Will we ever witness the existence of something like this shining vision of an Alien cinematic universe? Currently, Ridley Scott is rumored to have plans for six more films following Alien: Covenant, and the buzz is also that Scott’s plans for those future films is what killed Neil Blomkamp’s proposed sequel to Aliens, which would have ignored Alien 3 and Alien: Resurrection in order to reunite Sigourney Weaver and Michael Biehn once again as Ripley and Hicks. If Scott’s plans for the Alien franchise include the elimination of any films outside his vision for the series, then the future may be bleak in regards to any stories set in the Alien-verse beyond Scott’s Prometheus-spawned plot line for at least the majority of the next decade. While Scott can be respected for his work on Alien and his contributions to the sci-fi genre (and while the want to maintain the purity of one’s own creative vision can be understood), it’d be an utter shame to miss out on the opportunity of a thriving Alien/Predator cinematic universe that could expand the narrative of the franchises in unprecedented ways, in favor of multiple prequel films that may end up completely unraveling the last bits of mystery surrounding the xenomorphs and their origins.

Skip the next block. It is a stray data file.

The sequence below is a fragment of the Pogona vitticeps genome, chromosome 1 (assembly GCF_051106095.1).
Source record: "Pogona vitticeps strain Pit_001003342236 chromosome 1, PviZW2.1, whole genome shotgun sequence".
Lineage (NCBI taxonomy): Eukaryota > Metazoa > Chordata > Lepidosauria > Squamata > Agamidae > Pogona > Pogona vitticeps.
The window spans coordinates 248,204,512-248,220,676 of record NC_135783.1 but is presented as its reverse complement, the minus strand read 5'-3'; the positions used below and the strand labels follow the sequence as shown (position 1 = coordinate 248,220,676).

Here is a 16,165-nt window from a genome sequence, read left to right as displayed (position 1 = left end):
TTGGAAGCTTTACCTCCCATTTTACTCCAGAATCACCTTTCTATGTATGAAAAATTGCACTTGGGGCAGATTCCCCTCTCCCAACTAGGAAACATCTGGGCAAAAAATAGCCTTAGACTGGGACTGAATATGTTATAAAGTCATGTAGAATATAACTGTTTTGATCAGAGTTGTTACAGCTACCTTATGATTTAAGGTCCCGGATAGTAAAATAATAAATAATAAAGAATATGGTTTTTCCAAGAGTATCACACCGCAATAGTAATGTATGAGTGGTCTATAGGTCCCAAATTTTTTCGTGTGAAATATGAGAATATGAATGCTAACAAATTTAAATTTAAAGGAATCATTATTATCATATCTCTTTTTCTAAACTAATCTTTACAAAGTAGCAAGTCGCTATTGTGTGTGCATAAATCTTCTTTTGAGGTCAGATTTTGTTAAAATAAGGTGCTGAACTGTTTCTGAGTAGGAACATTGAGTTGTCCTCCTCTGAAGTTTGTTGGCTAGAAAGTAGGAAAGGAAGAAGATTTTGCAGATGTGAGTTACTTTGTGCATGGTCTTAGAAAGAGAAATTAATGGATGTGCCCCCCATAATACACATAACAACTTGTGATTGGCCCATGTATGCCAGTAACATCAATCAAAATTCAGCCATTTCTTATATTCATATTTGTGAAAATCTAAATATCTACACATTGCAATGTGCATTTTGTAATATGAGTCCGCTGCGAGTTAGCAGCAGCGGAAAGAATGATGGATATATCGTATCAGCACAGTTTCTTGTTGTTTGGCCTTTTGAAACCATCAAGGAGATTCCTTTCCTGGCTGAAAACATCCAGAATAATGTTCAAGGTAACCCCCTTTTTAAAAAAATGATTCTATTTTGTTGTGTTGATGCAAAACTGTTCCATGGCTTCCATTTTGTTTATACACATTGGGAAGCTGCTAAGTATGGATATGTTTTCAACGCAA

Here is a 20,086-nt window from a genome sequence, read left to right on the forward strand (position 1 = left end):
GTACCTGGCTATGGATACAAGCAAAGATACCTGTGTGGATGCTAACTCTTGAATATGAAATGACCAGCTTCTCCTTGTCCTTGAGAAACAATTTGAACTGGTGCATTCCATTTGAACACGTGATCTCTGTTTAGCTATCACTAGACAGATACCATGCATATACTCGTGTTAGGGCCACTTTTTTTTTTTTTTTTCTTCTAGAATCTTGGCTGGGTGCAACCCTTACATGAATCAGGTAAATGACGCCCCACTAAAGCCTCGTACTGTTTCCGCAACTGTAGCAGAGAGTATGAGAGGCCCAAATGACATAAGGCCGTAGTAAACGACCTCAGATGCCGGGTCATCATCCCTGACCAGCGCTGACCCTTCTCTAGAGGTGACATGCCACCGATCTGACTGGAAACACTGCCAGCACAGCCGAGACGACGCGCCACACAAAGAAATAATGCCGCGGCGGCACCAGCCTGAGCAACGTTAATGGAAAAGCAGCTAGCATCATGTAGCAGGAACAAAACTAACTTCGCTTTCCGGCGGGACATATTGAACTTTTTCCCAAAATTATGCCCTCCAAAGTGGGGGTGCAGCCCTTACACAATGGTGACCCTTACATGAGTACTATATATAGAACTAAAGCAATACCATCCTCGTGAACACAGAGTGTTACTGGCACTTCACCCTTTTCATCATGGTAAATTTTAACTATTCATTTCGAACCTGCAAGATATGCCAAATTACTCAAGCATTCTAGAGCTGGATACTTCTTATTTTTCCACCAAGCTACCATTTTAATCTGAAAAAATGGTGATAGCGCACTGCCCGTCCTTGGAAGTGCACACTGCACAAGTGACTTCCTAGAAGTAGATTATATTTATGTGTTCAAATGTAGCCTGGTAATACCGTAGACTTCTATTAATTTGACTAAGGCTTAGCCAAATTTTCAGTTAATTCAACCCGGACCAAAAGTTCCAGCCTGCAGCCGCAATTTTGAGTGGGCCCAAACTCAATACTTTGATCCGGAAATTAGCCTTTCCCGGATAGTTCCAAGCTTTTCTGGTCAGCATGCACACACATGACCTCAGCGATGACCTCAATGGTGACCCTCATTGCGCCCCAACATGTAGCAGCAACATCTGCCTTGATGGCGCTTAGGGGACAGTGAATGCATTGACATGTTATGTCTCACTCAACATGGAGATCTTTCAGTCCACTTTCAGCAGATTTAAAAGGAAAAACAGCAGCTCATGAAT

No matter what the future holds for a cinematic universe for the Alien series, the indisputable fact is that Aliens vs. Predator has not yet been done justice on film and deserves a cinematic representation that matches the quality and elegance of Dark Horse’s original comic series and the previous films in the Alien franchise. Whether you’ve read it or not, do yourself a favor this Alien Day and check out or revisit this pop-culture classic. If you consider yourself an Alien or Predator fan, I promise that you won’t be sorry that you did. The trade paperback might be available at your local comic shop, or you can find it on Amazon. You can also find it available digitally on ComiXology (where all Alien comics are discounted until May 22nd, 2017).